A Taiwanese firm has said that by 2015 the use of polarising or active shutter 3D glasses in home cinema systems will be a thing of the past as technology evolves to make them unnecessary and obsolete.
The first crop of 3D TVs are all going to use the slightly wacky glasses to provide the 3D effect in the home and at the moment this is being seen as an added expense that increases the price of the already expensive 3D equipment.
The Industrial Technology Research Institute is developing parallax barrier technology which will provide native support for 3D without the need for any eyewear and it showcased its potential in a 42 inch display which it thinks will be market-ready in five years.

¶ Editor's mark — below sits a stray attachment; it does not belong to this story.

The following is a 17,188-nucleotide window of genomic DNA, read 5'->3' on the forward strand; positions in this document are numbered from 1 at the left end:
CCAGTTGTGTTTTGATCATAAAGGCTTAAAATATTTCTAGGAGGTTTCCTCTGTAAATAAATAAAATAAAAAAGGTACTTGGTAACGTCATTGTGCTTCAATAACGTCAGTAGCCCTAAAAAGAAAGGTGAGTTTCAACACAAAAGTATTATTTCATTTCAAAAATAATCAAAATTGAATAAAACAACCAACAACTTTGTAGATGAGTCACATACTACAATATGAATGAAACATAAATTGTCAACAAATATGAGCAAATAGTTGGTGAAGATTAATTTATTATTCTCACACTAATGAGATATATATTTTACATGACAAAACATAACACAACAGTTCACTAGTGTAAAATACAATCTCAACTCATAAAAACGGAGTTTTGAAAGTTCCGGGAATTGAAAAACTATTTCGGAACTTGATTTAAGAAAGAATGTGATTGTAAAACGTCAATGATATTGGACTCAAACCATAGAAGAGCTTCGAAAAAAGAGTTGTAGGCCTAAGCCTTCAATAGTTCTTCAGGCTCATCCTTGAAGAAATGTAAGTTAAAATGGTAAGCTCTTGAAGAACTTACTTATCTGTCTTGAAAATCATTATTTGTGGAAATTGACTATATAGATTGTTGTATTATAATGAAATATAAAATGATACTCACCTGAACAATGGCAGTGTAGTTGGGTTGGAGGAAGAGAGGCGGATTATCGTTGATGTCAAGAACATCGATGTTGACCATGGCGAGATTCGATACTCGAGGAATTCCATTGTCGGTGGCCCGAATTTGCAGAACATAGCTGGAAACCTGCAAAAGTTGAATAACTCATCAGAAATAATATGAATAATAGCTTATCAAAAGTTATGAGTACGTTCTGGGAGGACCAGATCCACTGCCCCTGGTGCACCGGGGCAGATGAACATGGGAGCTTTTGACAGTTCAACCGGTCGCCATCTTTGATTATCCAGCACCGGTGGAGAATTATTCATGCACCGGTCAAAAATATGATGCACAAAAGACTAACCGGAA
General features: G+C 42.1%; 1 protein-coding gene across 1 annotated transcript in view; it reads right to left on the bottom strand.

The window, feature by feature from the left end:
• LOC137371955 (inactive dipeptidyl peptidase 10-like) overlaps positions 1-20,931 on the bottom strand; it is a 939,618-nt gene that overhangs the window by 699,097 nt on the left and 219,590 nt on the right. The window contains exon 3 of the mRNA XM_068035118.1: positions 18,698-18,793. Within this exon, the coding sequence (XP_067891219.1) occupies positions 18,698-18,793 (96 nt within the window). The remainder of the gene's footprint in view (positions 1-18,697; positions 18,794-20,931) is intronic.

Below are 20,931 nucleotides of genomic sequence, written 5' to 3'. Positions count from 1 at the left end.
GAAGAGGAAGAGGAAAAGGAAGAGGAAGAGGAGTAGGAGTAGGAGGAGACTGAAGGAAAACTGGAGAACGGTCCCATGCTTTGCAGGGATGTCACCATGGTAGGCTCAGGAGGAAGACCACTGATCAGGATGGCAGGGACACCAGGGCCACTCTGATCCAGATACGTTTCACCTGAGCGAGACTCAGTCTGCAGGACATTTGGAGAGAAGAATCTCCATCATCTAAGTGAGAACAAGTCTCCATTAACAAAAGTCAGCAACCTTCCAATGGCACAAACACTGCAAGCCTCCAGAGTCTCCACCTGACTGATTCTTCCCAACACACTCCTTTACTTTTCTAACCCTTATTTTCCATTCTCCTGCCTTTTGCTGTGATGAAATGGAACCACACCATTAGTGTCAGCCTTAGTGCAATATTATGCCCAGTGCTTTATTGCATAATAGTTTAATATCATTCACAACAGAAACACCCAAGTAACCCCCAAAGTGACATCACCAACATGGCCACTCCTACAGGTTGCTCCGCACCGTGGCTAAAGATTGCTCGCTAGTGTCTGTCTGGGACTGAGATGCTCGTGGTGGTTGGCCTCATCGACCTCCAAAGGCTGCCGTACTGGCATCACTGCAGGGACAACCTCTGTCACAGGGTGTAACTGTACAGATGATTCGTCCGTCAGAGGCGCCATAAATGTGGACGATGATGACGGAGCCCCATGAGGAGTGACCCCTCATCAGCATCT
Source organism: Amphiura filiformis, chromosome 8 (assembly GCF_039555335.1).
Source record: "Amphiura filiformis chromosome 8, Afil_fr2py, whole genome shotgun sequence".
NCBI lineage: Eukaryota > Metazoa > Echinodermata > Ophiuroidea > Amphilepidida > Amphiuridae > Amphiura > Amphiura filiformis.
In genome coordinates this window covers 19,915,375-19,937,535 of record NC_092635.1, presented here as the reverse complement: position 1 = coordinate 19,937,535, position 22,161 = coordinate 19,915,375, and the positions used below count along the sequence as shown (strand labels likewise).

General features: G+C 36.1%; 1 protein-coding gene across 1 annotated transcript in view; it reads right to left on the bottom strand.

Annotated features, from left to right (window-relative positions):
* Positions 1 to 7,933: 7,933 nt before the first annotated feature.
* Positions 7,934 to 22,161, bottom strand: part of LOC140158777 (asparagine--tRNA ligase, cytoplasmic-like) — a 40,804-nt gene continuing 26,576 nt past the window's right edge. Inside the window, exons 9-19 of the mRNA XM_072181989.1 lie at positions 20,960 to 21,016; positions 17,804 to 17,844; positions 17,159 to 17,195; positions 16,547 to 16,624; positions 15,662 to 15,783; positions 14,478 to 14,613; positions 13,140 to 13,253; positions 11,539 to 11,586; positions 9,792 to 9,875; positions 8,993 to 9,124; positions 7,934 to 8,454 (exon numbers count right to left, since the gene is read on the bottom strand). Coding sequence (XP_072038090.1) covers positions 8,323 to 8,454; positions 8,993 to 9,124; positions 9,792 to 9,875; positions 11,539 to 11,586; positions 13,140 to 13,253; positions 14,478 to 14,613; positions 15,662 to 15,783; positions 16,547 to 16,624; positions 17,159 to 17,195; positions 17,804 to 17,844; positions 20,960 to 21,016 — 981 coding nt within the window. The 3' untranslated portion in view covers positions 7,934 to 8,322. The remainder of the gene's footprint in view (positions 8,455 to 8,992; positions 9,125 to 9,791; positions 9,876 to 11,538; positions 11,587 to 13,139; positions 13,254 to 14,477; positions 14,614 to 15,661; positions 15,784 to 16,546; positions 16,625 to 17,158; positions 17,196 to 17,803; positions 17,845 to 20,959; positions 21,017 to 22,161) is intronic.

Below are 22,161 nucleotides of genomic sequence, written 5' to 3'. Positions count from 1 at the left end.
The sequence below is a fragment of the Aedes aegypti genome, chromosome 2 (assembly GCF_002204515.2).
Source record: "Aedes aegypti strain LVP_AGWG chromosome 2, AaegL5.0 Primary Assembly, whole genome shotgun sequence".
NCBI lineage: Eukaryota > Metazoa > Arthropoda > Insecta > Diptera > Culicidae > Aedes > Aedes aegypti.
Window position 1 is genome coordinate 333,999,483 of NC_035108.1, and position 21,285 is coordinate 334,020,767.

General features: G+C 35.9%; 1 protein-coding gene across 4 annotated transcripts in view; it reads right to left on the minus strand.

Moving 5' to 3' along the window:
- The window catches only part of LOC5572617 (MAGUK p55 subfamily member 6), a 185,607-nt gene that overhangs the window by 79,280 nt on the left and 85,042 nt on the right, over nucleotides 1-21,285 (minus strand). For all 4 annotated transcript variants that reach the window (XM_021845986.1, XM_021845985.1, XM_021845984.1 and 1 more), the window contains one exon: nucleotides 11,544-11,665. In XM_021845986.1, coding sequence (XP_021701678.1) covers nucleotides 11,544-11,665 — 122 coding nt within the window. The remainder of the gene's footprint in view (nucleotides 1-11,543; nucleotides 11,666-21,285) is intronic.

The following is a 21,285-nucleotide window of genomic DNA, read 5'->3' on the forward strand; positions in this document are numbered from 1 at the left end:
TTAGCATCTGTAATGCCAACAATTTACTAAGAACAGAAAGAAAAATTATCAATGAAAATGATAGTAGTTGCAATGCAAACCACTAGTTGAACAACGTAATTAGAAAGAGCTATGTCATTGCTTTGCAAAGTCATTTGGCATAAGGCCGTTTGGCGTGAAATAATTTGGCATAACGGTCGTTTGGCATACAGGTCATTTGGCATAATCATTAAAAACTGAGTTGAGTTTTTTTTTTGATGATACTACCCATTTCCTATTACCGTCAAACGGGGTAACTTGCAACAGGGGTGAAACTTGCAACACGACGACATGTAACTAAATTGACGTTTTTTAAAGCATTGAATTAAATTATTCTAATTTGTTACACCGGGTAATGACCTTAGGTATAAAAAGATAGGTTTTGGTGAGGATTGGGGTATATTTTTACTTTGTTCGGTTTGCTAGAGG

The biggest problem with parallax barrier in its current form is that the effects are only visible to people sitting in a particular spot in front of the screen. Hopefully this obstacle will be overcome before we start getting glasses-free 3D TV at home, otherwise fighting over sofa space will become even more of a battle.
The first products to use the parallax barrier technology being developed in Taiwan will be digital photo viewers and signs for advertising. Rumours also suggest that the next handheld console from Nintendo, tentatively titled the 3DS, is going to use similar technology. Clearly, with a handheld, getting the user to view the display from a set angle is a far easier proposition.